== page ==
Although he came of a large and sturdy race of pioneers, Claude Sturdevant was small of stature and handicapped in vitality.  This was in increasing evidence in recent years, and led him to a life of quiet retirement.  He had the constant companionship and understanding service of his wife, Jessie Ruane Flynn, whom he married June 19, 1901, and who survives him.  His death was due to apoplectic seizure.



Claude R. Sturdevant was a descendant of two of Neillsville’s influential pioneer families; the James W. Sturdevant and “Doc” French families.  Claude, an attorney lived with his wife, Jessie (Ruane Flynn) at 312 W. 5th St. Neillsville.  He is shown standing along W. 5th Street, in the photo.  (Photo courtesy of Bill Roberts’ collection)


Word was received Monday, by Mr. and Mrs. George Speich, that their son, Kenneth Speich, Signalman 3/c, will make the trip on his ship the “Cacapon” to the Antarctic.  The “Cacapon” is part of the Atlantic fleet tank force that will leave the United States December 1, to be in “Little America” until April.  Rear Admiral Richard E. Bird will make his fourth expedition to the Antarctic and will have charge of this expedition, which will be composed of 300 scientists and research workers and will be a 4,000-man expedition.


Joining the modern trend, Neillsville has now acquired a coffee shop in its community hotel, the Merchants.  To arrange for it, the Epdings have cut an outside entrance to the front of the dining room, and have installed on the west side of that room, a long counter.


With this change, the conventional hotel dining room, of the old type, disappears from the Neillsville community.  The popularity of the conventional dining room has waned as the coffee shop idea has forged ahead.  For months past, the dining room of the Merchants has been closed, except for parties and special occasions.


The teachers, at Thorp, are receiving a cost-of-living bonus of $20 per month, retroactive to the first of the present school year.  This was the outcome of an extensive discussion, culminating Nov. 14 in joint meeting between the teachers and the Board of Education.


Pfc. Bernard Walker, son of Mr. and Mrs. D. M. Walker of Willard, is a member of the famed “Blue Devil” division now on duty at the Morgan Line in the disputed Venezia Giulia area of Northern Italy, where they are controlling traffic.  He is entitled to wear the MTO, Victory, Occupational and Good Conduct ribbons.  He has had the opportunity for passes to many historical and scenic spots of Italy, including Rome, Naples, Pompeii, Lido, Pisa and Cortina.  At Cortina, the winter sport center of Italy, he spent seven enjoyable days.  He has had the distinction of representing his company and the 88th Division in an honor guard parade held at Caserta, Italy.  Pfc. Walker will be eligible for discharge on the 18 months law on January 18, 1947.  He received his army training at Camp Wolters, Texas.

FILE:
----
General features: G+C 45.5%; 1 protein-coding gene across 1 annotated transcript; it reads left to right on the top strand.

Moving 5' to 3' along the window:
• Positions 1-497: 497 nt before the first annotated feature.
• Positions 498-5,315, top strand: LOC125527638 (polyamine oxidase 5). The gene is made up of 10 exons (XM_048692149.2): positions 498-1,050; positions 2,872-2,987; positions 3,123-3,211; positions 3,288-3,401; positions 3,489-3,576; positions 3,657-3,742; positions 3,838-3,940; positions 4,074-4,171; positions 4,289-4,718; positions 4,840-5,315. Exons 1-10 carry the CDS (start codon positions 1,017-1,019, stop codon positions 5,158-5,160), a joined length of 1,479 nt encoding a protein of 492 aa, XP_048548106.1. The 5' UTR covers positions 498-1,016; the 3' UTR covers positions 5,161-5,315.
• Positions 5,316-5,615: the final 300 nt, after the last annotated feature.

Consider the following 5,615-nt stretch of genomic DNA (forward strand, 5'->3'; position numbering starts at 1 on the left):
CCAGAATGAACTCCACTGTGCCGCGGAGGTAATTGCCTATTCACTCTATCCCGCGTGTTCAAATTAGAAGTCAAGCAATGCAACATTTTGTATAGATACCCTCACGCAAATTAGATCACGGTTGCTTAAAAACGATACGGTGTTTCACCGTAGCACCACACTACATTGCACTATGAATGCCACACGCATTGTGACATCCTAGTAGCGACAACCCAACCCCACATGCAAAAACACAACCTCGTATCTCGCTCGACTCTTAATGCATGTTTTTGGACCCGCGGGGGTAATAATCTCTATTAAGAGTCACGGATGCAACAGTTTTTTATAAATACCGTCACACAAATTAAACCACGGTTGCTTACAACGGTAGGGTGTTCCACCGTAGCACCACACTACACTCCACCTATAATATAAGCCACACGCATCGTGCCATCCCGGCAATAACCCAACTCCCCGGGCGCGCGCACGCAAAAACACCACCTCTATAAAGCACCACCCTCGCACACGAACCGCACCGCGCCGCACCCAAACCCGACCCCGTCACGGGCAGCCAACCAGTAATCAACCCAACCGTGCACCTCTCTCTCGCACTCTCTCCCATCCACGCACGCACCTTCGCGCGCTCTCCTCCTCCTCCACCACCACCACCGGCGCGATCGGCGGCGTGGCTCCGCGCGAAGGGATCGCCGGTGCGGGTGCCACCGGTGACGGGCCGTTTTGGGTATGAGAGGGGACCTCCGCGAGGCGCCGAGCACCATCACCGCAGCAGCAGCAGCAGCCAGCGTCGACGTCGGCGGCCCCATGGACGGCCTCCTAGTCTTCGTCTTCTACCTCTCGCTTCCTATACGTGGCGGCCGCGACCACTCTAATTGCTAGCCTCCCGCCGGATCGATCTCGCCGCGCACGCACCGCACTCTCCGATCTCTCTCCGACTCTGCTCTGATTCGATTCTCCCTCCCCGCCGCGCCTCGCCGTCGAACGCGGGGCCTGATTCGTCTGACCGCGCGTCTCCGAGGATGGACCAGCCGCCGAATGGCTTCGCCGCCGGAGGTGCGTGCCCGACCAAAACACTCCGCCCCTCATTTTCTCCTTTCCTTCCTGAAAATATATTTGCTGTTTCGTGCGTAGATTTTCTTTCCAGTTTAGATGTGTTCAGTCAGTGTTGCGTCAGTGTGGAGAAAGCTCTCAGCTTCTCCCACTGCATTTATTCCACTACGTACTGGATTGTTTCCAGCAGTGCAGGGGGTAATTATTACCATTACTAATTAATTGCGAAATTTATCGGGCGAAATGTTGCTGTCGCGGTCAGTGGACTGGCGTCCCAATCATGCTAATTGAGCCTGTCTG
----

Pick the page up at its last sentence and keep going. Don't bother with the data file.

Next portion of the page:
H. H. Van Gorden & Sons are distributors of Wildwood Feeds, in Neillsville.


They are now grinding ear corn, if the husks are removed.


Also selling Murphy’s Cut Cost, 100 lbs. $5.35; Murphy’s Vig-O-Ray, 100 lbs. $5.95


Wanted – Hides, they will be buying Deer Hides.


If you have a Nice Buck Head to be mounted, write or see Earl Holt, Greenwood, Wis.


The Silver Dome Ballroom, west of Neillsville, will have a Double Wedding Dance, Saturday, November 23, in honor of Mr. and Mrs. Charles Schweinler and Mr. and Mrs. Charles Cattanach with the Jolly Dutchmen Band providing the music.


Thanksgiving Day, November 28, come, dance at the Hunters Ball, music by Whoopee John Band.


Murphy’s Tavern will be serving a lunch of Soup, Sandwiches and Coffee for the Deer Hunters at all hours during the deer season.


Wednesday night, November 20, will be the Grand Opening of the Stables Nite Club.


The American Legion Turkey Dance will be held at the Neillsville Armory on Thursday night, November 21.


Modernize your home with door chimes.  There are many styles now on display.  They can operate from the front or back door, or both, only $2.95 and up at Clark County Electric Shop, 137 S. Hewett St. Neillsville, Phone 261.  Al H. Schafer is the proprietor.


Headquarters for Standard Products at Christie is the Dakota Club, a neighborhood social center.  Watch for the Standard Oil emblems on the west side of Highway 73, in Christie.